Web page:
Uncertainty Principle

Uncertainty Principle - Physics | Online Chemistry Help

According to the quantum mechanics in physics, the position and momentum of a moving electron can not be determined with great accuracy. When an electron is considered as a wave, it is, however, not possible to know the exact location of the electron on the wave as it (wave) is extending throughout a region of space. Thus, The question arises - If an electron is exhibiting dual nature (wave and particle), is it possible to know the exact position of the electron in space at some given instant?

The answer to this question is given by Heisenberg in 1927, which states that “It is impossible to determine simultaneously the position and momentum of the electron with any desired accuracy.”

In other words - "The position and momentum of a particle cannot be simultaneously measured with arbitrarily high precision. There is a minimum for the product of the uncertainties of these two measurements. There is likewise a minimum for the product of the uncertainties of the energy and time."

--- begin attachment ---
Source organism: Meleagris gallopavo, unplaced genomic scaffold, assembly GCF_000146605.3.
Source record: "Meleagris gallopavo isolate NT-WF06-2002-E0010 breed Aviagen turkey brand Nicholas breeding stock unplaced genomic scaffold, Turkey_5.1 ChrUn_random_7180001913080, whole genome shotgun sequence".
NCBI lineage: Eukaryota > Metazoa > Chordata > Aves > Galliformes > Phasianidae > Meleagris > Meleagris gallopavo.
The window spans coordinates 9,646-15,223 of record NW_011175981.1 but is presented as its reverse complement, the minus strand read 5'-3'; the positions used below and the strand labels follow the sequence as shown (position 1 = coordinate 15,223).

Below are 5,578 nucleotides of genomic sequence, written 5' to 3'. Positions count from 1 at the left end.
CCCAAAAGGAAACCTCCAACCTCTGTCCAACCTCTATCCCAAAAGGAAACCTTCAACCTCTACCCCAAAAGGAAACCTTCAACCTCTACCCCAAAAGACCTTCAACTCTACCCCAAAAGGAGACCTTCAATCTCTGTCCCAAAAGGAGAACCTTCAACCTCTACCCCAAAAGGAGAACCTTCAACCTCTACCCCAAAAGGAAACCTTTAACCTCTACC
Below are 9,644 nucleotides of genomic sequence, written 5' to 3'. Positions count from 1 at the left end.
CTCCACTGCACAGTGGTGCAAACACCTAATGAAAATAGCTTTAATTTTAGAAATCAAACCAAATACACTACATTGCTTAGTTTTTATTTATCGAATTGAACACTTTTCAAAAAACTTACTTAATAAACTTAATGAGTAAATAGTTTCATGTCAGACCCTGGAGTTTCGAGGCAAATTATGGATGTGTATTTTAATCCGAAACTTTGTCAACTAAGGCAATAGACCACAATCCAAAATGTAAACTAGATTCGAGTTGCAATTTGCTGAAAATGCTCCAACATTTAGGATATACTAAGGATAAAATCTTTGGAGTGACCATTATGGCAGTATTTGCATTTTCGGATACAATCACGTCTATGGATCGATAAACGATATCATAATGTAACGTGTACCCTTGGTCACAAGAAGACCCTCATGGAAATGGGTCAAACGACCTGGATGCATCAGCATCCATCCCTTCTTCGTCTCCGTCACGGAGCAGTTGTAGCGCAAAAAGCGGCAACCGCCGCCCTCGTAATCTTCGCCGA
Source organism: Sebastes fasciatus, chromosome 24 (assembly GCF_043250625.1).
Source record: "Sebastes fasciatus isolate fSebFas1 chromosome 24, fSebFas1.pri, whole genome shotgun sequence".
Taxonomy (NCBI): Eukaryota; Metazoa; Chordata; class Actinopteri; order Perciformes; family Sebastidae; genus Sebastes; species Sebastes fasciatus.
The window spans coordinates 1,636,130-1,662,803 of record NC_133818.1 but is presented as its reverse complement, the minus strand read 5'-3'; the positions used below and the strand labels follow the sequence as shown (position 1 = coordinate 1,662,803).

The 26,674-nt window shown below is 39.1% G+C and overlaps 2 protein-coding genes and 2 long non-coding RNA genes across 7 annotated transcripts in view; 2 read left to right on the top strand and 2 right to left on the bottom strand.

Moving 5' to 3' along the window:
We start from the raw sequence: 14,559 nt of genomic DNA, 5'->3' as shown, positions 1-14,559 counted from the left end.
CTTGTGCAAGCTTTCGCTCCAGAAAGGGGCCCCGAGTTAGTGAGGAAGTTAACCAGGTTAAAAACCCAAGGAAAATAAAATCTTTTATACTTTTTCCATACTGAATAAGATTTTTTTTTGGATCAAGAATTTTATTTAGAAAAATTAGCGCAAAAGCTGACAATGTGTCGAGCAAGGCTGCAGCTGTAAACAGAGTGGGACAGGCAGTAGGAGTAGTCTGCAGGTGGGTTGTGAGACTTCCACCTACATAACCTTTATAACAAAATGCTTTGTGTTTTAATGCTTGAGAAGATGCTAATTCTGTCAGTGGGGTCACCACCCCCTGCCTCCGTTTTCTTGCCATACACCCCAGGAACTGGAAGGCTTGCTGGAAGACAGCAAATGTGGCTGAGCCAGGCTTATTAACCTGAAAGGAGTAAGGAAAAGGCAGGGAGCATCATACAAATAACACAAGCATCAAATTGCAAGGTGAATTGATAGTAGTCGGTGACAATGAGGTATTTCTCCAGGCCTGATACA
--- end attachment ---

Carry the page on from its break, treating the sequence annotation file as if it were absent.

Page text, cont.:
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Uncertainty principle

The above definition is known as Heisenberg's uncertainty principle.

The German physicist Werner Heisenberg (1901-1976) received the Nobel Prize in physics in 1932 for his great contribution in nuclear physics and quantum theory. Werner Heisenberg formulated the uncertainty principle at Niels Bohr's institute in Copenhagen, while working on the mathematical foundations of quantum mechanics. The paper ( published by Werner Heisenberg in 1927 ) on the uncertainty relation is his most important contribution to physics.

Mathematical Relation

Heisenberg's principle can be stated mathematically as

Dp ´ Dx ³ h/4p …(1)

Where Dp is the uncertainty in the determination of the momentum and Dx, the uncertainty in the determination of position. Equation (1) is known as Heisenberg's equation which can be stated in words as, “the product of uncertainty in the simultaneous determination of the position and momentum of a particle is equal or greater than the Planck's constant.”

Alternative statement

Sometimes instead of measuring position and momentum of the system, its energy E and the time t for which it remains in that energy state are measured. In these cases the uncertainty in measurement is represented as

DE ´ Dt ³ h/4p …(2)

i.e. If the time for which the system remains in a particular energy state is short, then its energy will be more defined and for longer stay in a state, the energy will not be so well defined. The uncertainty principle is now regarded as a fundamental principle of nature.

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